In the previous year’s Union budget, presented on February 1, 2021, a new regulation came that in ULIPs purchased since that day, if the premium is more than Rs 2.5 lakh per investor per fiscal year, the proceeds would be taxable. This regulation has reduced the disparity to some extent. In other words, for high-value ULIPs, the product is taxable in the same way as mutual funds.
However, it is not an even playing field. For premium ULIPs below Rs 2.5 lakh per fiscal year, the proceeds are tax free. From a practical point of view, what are ULIPs? These are investment products with insurance coverage. If the argument is that the tax benefit is an incentive to purchase insurance coverage, this can also be achieved through term insurance.
Mutual funds have certain advantages as investment vehicles over ULIPs. Flexibility is a big advantage. Whenever you want to exit, whether due to cash flow needs, allocation changes or performance issues, you can do so seamlessly in mutual funds. Some funds may have an exit charge for a period of time, but most funds do not have this clause, and beyond the exit charge period, there is no charge. On the fees charged, there is transparency: the fees are declared daily on the respective sites of the UCITS. The total expense ratio (TER) charged by mutual funds to a fund (technically called a plan) includes everything, e.g. out-of-pocket expenses, distribution commission for the regular plan, margin for the AMC, etc. As the AUM size of an MF diet increases, the TER gradually decreases. Transparency on portfolio disclosure and fund management strategy is also better in MFs.
However, from a fiscal point of view, the rules of the game are not level playing field. The Section 80C benefit is only available in one category of MFS funds, i.e. Equity Linked Savings Schemes (ELSS). Although some note sizes of ULIP investments have been made taxable, all traditional non-ULIP policies are non-taxable investment income. In a way, the system gives the message that the investor is encouraged to go through the ULIP route.
If the thought process of regulators is to incentivize and spread the concept of insurance coverage for the benefit of families, this can also be achieved through the MF route. A new rule may be introduced that for MF investments, up to a certain age bracket, the investor may purchase term insurance up to a certain coverage or premium amount in proportion to the MF investments. The requirement may be similar to that of Article 10(10D), whereby the margin must be at least 10 times the amount of the investment in the tax-exempt MF. As a package, i.e. MF investment plus term insurance cover, it may be eligible for tax exemption on maturity or withdrawal. A certain blocking of FCP investments which have been subject to tax exemption, for example 3 or 5 years, may be prescribed.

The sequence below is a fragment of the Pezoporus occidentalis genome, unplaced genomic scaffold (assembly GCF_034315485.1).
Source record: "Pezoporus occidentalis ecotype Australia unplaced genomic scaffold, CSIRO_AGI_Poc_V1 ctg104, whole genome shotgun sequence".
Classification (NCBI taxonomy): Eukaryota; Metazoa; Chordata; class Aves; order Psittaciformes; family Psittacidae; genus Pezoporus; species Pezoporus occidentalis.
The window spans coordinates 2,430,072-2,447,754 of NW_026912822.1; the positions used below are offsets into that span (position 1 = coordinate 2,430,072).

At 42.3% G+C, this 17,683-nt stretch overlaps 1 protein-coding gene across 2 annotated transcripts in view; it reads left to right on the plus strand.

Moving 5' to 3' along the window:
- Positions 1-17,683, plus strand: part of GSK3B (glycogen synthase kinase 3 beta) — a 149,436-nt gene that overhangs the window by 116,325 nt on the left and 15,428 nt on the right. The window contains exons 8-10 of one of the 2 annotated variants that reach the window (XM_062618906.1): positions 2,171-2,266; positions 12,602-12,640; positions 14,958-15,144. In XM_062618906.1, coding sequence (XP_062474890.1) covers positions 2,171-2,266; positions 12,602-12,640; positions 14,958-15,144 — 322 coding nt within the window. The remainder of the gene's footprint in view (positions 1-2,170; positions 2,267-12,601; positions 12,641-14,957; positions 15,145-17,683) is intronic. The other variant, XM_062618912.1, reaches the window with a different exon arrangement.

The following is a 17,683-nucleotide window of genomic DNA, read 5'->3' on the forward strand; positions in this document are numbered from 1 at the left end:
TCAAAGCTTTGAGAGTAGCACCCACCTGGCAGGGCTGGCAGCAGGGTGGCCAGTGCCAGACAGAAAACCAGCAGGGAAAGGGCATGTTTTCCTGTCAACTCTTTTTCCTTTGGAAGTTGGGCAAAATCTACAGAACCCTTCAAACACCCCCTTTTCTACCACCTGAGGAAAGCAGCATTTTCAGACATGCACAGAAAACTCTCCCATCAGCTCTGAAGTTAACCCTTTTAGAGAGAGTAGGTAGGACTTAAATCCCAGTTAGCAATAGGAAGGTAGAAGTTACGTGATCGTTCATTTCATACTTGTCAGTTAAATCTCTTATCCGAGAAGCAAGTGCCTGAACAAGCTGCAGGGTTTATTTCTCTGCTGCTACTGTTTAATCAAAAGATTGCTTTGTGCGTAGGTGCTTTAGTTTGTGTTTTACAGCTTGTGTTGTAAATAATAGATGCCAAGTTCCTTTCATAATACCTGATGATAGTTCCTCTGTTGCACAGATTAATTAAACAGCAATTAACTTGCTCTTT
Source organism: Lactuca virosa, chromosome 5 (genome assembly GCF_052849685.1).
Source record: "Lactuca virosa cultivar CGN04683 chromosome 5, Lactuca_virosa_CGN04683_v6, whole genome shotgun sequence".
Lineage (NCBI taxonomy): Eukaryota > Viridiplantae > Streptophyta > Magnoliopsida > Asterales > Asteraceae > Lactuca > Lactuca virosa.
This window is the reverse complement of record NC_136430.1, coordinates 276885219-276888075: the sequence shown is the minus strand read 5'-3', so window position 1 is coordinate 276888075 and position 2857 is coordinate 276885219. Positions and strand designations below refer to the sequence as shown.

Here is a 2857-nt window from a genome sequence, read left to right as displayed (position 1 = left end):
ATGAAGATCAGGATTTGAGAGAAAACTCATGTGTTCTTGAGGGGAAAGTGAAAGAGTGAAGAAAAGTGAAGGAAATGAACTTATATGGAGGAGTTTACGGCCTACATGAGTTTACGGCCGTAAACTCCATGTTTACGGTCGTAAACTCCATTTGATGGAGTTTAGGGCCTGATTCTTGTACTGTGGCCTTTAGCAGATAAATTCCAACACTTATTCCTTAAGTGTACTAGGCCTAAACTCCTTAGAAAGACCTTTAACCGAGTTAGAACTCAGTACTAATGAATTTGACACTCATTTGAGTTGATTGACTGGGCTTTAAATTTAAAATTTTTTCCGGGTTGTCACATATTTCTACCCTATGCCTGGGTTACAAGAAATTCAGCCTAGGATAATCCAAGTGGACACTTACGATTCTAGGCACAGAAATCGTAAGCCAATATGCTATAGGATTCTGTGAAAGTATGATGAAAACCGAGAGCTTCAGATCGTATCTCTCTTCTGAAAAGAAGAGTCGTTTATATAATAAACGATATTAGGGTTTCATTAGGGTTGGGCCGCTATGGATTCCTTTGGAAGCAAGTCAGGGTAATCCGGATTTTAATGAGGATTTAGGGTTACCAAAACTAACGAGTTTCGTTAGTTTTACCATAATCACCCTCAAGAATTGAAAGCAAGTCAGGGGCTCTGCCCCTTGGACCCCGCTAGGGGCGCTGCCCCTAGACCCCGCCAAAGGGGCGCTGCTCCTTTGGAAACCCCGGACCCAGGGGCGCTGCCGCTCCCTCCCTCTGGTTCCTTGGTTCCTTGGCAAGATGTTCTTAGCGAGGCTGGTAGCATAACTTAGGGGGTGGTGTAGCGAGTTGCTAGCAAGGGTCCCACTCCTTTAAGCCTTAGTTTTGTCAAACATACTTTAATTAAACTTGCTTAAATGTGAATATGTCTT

What would be the benefit of this move? The culture of savings and investments would be propagated, not only through the ULIP route, but also through the more widespread MF route. Insurance penetration among the insurable population would be encouraged, which would spread a desirable habit. Investors would benefit from better portfolio transparency, fund management policies and disclosure of MF expenses. Investors would also benefit from the flexibility; Although we have discussed the lock-in argument for MF investments set up for tax exemption, it is likely that the lock-in period would be less than the usual duration of ULIP products.
The spread of the FM industry requires system support, not only in the form of strong regulation by SEBI, but also other incentives. The Sumit Bose committee had pointed out that there was a disproportionate incentive structure in the life insurance industry. Therefore, from the point of view of the whole investor population, this decision deserves to be taken into account in the next Union budget.
(The author is a corporate trainer and author.)